Autumn 2017 Newsletter
Time goes by so quickly, and what an amazing summer it’s been. In June, a return trip by our friends from Maidstone and in August a team of 18 of us made a visit to our school and the surrounding rural areas of Northern Uganda, we thought you’d like to hear some of their comments on different aspects of their trips.
Clare and Ross Fagg write We returned to Bethel Christian School in June this year for 4 weeks. First stop Kampala where we collected Afripads for all the girls in the school that needed them. A big thank you to Maidstone Riverside Rotary who funded this.
A big thank you to Pete and Julie for providing much needed desks for children who were sitting on the floor and to Sue Webb for provided a parachute which the children loved playing with.
We spent our time at Bethel school: adjudicating for their two and half hour-long exams, which was challenging for us let alone the children! Putting up 100s of meters of washing lines to try and extend the life of their clothes and mosquito nets; which were being torn on barbed wire fences, teaching the children, giving health talks with Gloria, the schools very dedicated nurse, doing school assembly, making videos and taking pictures of all the sponsor children with much needed help from Collins, playing games, singing songs and having fun with the children.
The school has grown significantly, with nearly 900 children now attending. It has made enormous progress, but still faces many challenges; mending fences to keep the children safe, providing mattresses for the girls, providing medicine for the children constantly battling against malaria, paying the staffs wages, electricity to the school, emptying the toilets, providing pencils, paper, uniforms and being able to feed the children particularly in the hunger season
Sadly, we find ourselves in the position of having to step down from the role of sponsorship co-ordinators, but know that the school will continue with its important and inspiring work.
Dani Writes What incredible things we are seeing from Bethel Christian School. The school is going from strength to strength. With new exam results back this month, showing that all the hard work and dedication from the teachers, children, families and community had paid off. The schools strong visons and values shine through in everything they do.
I have the honour and privilege to tell you a little bit about this fantastic school and the people that support it as I have recently returned from visiting them.
As a team of 18 we went to the school with many of us not really knowing what to expect. All with differing skills and attributes nevertheless we were all eager to help and spend time with the children.
Jan, Andrew and I taught in different capacities in the classrooms. We had some amazing support from Megan, Jacob B and Jacob L. We lead Literacy, Maths, Social Science and Physical Education. The children loved to see all the new resources which were donated to the school including footballs, rackets and cones. What an eye-opening experience to teach in a classroom with so many smiling faces eager to learn and to meet their new temporary teachers.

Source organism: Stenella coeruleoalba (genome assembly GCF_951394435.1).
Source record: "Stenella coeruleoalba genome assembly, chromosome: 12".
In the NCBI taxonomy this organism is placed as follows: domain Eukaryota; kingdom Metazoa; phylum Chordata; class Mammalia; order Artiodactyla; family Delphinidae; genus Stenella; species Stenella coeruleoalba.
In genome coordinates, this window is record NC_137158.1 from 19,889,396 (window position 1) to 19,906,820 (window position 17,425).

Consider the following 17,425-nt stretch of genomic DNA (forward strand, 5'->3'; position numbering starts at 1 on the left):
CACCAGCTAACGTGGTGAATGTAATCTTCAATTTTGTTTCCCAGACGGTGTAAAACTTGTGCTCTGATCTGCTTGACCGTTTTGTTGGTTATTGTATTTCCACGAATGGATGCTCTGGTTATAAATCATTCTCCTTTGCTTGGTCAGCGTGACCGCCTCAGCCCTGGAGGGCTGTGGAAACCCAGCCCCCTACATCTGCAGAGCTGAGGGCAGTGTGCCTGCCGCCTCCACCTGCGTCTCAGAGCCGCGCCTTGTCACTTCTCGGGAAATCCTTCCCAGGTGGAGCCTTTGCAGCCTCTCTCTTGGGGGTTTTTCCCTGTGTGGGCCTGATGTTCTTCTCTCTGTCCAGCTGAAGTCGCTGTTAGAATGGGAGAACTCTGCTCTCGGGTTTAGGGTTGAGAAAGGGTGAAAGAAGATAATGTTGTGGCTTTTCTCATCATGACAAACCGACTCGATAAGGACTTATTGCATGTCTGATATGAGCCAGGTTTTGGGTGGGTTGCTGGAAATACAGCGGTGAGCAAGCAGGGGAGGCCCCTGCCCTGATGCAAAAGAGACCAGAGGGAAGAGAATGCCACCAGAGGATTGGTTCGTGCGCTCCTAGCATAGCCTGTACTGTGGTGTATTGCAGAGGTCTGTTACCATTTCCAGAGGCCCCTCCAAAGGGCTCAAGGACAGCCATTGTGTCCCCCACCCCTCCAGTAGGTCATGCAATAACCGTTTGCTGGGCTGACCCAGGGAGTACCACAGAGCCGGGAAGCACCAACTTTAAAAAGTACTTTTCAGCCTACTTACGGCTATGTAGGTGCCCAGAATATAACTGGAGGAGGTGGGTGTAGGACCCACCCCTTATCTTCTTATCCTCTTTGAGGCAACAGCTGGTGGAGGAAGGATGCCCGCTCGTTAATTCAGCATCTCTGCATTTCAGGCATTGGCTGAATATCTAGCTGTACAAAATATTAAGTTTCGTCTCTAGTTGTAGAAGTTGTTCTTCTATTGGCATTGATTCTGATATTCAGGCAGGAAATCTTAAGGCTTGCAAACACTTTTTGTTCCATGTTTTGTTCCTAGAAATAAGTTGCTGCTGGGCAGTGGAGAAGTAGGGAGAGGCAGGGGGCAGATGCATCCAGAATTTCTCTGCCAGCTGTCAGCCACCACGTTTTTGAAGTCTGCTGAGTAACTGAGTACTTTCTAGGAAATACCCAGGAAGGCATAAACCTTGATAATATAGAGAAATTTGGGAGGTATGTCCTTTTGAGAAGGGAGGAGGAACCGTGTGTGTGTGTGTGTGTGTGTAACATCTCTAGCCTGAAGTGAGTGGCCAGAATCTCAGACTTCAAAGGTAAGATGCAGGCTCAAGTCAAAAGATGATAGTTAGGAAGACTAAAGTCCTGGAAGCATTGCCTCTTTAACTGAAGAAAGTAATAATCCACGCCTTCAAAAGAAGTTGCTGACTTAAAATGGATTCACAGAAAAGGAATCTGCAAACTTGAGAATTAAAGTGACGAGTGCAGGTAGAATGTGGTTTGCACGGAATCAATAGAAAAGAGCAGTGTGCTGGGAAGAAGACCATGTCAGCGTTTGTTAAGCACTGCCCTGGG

Each day starts with a welcome song and children introducing themselves. We helped give out breakfast which was a yummy porridge, Jackie and Fiona had a great time scooping it into cups for the children.
The younger children have fun ways throughout the day to support their friends with their learning. It was wonderful to see the community spirit and the support for their fellow friends throughout the whole of the primary and secondary schools. The children P1 where I spent most of my time received teddies and wrist bands from the team, they children loved their gifts and we managed to give some to the teachers who also stood excitedly in the cue waiting!
Lunch was a yummy affair which we joined in with each day. Beans and Posho (cornmaize mix) was the meal of choice every day, where the team took in in turns to serve up. We thoroughly enjoyed eating it with our hands and although very different to begin with, it became second nature to some of us by the end of the trip.
Between the singing, dancing, drama and bible study the team were able to meet some amazing children and teachers at the school, so much so that many of the team are now sponsoring some of the children through the GMI sponsor programme. We had the most amazing time at the school and feel that we were able to have a great impact on the pupils and teachers, this was confirmed in the final assembly which the children and teachers had organised. The children sang the Ugandan national anthem and sang songs of friendship just before Steve and Simon gave a message to the children and Sam lead the favourite song of the trip this little light of mine on his guitar. Finally, a very special moment at the end of the assembly came where the whole team were awarded certificates for their help by the Head Boy, Head Girl and the Head teacher. We have made lasting friendships at the school and I know I cannot wait to go back to see them!
A great team of lead builders including Dave and Eli made great head way in the first few days building the entrance wall for the school. Once built Alison’s vision for the moto and beautiful mural came together. Allison lead the whole team in painting the mural which as you can see turned out to be a long-lasting memory of our time at the school. She even managed to sneak our names onto the wall for the children as a reminder of who came to visit.